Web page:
The Honda Civic debuted as an economical subcompact for the 1973 model year as an answer to the U.S. oil and gas crisis, and has been a top-seller for
The Honda Civic debuted as an economical subcompact for the 1973 model year as an answer to the U.S. oil and gas crisis, and has been a top-seller for 45 years to buyers in the 35-and-under market. Originally a sub-compact, Civic has employed compact proportions since 1988, It is currently the No.2-selling car in America and eighth-best-selling vehicle overall, when trucks and SUVs are figured in.
The current 10th-generation Honda Civic was introduced in 2016 and has undergone few changes and augmentations since. Next year, look for Civic to enhance with a refreshed and sportier exterior architecture, tweaked interior, upgraded technology and infotainment, and improved handling. But there’s plenty to like for 2018. Ranked by Kelly Blue Book as one of the “10 Coolest New Cars Under $20,000", KBB editors herald Civic as “… a well-rounded car offered as a Sedan or Coupe that's comfortable, roomy, practical, efficient, packed with cool tech, and a blast to drive."
A functional, economical and driver-experience-friendly vehicle, Honda Civic comes in four-door Sedan or two-door Coupe styles, multiple engine choices and trims and a bevy of colors – nine exterior shades: White Orchid, Taffeta White, Lunar Silver, Crystal Black, Rallye Red, Modern Steel, Aegean Blue, Cosmic Blue, and Burgundy Night.
Since 2016, the Civic Coupe (the model I tested) has displayed sporty and sophisticated exterior styling and a cabin to match. Civic has sleek, swept-back bodylines, a sharp and aggressive face, and bulging wheel arches. The hood features sharply defined character lines that draw the eye forward and down to the Civic's aggressive face, highlighted by a chrome-plated Honda “wing” that runs the full width of the front fascia and is flanked by available LED headlights in an in-line configuration.
Building on the foundation of its ultra-rigid and lightweight body structure, the Civic Coupe utilizes a fully independent suspension with a multi-link rear design mated to a rigidly-mounted rear subframe for a high degree of lateral stability. The Advanced Compatibility Engineering™ body structure and rear frame structures, aid in occupant protection while minimizing weight for better fuel efficiency.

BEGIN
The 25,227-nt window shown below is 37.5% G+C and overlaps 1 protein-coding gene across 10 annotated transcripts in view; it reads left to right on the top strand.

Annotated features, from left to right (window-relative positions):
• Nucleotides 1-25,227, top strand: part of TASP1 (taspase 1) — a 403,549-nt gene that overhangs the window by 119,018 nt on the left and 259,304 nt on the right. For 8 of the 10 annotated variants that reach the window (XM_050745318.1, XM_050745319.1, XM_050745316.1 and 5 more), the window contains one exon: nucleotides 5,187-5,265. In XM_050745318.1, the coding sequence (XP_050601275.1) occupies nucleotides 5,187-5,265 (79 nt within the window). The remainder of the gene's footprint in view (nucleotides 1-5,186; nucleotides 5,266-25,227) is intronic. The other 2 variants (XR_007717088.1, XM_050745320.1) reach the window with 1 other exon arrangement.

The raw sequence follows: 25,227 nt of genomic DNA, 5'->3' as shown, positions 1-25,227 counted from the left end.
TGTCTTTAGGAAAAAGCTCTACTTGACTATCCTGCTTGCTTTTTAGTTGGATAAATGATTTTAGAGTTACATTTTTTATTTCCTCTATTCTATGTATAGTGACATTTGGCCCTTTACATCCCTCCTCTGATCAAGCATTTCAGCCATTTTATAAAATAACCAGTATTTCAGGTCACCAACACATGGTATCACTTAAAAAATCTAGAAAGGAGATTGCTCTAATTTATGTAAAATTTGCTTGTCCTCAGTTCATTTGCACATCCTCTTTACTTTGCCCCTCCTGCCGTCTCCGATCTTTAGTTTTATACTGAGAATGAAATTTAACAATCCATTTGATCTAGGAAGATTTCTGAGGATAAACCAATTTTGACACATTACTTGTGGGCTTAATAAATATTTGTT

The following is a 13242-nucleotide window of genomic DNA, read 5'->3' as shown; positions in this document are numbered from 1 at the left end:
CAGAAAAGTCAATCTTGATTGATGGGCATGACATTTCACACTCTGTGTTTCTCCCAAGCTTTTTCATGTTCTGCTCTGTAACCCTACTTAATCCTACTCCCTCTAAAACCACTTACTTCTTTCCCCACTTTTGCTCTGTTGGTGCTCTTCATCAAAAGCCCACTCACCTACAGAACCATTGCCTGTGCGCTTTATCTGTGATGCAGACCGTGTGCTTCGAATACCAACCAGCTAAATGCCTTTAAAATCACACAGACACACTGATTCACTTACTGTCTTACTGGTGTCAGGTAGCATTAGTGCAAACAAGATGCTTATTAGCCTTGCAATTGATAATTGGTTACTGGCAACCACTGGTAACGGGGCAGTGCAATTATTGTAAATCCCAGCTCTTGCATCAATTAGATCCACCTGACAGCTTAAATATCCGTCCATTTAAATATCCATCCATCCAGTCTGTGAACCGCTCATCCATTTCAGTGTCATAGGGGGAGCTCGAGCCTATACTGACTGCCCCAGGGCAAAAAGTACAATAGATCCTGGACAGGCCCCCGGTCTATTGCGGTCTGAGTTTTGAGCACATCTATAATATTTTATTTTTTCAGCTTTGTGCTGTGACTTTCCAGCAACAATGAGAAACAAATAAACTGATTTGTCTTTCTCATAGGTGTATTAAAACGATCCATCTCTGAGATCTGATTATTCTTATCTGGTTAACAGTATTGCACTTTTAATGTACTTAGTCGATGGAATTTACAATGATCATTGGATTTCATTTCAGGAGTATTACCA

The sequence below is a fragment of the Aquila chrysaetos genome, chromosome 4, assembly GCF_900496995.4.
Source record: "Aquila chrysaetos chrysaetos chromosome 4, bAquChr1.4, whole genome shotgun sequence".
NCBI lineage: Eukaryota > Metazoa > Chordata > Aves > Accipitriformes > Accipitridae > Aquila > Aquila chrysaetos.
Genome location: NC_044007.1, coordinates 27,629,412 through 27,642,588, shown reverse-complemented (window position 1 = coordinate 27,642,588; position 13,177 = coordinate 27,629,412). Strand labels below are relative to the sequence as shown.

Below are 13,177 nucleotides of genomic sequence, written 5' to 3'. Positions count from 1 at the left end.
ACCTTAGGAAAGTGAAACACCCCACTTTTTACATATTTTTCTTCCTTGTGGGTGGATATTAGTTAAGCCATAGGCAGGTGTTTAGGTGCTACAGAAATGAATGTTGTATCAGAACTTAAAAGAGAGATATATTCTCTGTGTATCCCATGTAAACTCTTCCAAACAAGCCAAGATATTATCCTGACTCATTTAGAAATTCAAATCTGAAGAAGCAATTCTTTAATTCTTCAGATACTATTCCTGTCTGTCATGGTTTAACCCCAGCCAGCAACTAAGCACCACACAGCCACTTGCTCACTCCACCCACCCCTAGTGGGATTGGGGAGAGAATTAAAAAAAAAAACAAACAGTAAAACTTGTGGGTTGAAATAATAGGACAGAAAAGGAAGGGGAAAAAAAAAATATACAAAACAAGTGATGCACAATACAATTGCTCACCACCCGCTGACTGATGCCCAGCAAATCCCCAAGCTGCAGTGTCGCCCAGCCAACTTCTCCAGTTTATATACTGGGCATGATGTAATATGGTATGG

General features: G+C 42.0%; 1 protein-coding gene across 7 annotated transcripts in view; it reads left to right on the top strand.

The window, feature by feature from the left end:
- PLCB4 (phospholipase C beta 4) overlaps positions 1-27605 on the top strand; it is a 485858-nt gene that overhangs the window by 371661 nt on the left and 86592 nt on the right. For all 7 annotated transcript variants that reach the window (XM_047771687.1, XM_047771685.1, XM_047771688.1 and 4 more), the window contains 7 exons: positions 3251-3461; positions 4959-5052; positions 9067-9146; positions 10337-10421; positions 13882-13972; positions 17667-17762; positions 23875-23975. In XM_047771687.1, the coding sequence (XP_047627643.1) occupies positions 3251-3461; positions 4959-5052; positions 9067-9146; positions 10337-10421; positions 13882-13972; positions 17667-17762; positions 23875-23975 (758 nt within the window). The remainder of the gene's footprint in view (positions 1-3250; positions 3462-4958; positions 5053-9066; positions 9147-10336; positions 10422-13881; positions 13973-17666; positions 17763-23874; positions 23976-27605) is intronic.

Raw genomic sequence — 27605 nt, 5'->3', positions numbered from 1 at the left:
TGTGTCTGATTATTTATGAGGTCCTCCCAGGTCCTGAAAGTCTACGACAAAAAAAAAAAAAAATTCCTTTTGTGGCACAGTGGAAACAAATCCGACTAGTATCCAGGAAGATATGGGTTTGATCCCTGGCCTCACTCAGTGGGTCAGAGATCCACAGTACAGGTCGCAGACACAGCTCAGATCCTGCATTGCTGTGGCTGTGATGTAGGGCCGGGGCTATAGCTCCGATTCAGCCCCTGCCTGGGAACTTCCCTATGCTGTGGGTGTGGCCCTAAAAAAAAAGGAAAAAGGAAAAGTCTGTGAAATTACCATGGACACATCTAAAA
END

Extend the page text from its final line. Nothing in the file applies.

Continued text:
With angular unibody construction, the compact Civic Coupe measures 176.9 inches long, 54.9 inches high and 70.8 inches wide on a 106.3-inch wheelbase for a curb weight of 2899 lbs.
Inside, the cabin is packed with high-quality, soft-to-the-touch materials and such convenience features as remote engine start, electronic parking brake, walk away door locking, dual-zone automatic climate control, heated front seats and rain-sensing wipers.
The cabin plays into its compact nature and measures a hunched 36.5 inches up front and only 34.5 inches in row two. Legroom is comfortable at 42.3 inches in row one and 35.9 inches in the rear seats and shoulder room is 56.9 and 52.6.
The 2018 Civic Coupe brings back its two engine choices and both have been designed to provide highly refined, responsive and fuel-efficient performance. A 2.0-liter DOHC, 16-valve, port-injected, inline 4-cylinder engine with i-VTEC™ valvetrain producing a peak 158 hp and 138 lb-ft. of torque is standard on the LX and LX-P trims and earns ratings of 30mpg/city, 41mpg/highway and 34 mpg/combined.
Civic Coupes in EX-T, EX-L and Touring trims are powered by a turbocharged 1.5-liter DOHC, direct-injected 4-cylinder engine with variable cam timing and electronic wastegate, turning out 174 hp and peak torque of 162 lb-ft. The system gets a 31/41/35 mpg rating. My week of drives averaged 34.1 mpg with the 1.5-liter.
The ride is reliable, stable, road-hugging and compliant, with solid passing at speed and responsive steering. A zero-to-60mph sprint was completed in a hand-timed 7-seconds-flat, and a quarter-mile run was hand-timed in 15.4
With a solid rep as a safe car, the Honda Civic coupe consistently earns the top rating of “Good” in the Insurance Institute for Highway Safety's (IIHS) crash tests and a perfect 5 stars in National Highway Traffic Safety Administration crash tests.
The 2018 Honda Civic Sedan starts at $18,940, and the Coupe bases at $19,350. available in five trims with two engine choices and either manual or automatic transmission, the LX trim is the base model; the LX-P trim that adds push-button start, remote start, Smart entry and power moonroof, starts at $21,150; the EX-T, which adds the 174-hp turbo engine, dual-zone climate control, Apple CarPlay™, Android Auto ™ and Honda LaneWatch™ starts at $21,800; the EX-L with leather-trimmed seating, leather-wrapped steering wheel, and auto-dimming rearview mirror starts at $23,725; and the Touring trim comes in at $26,425 with Honda Sensing™, Honda satellite-linked navigation system, LED headlights with auto on-off and 450-watt premium audio system.
My test Civic in Touring trim, with its 1.5-liter Turbo and automatic transmission, was bathed in Aegean Blue Metallic exterior paint and came with a Black/Gray interior. My test ride added Body Side Molding for $217, Door Edges Guards for $59, a Moonroof Visor for $138, splash guard set for $104, a cool rear wing spoiler for $442, all-season floor mats for $155, a cargo net for $49, interior console illumination for $250, interior illumination for $125, and a wireless phone charger for $305. With destination charges of $895, my 2016 Honda Civic Touring as-tested stickered at $29,164. Visit www.CarlisleEvents.com for more on the automotive hobby.
Mike Blake, former editor of KIT CAR magazine, joined Carlisle Events as senior automotive journalist in 2004. He's been a "car guy" since the 1960s and has been writing professionally for about 30 years.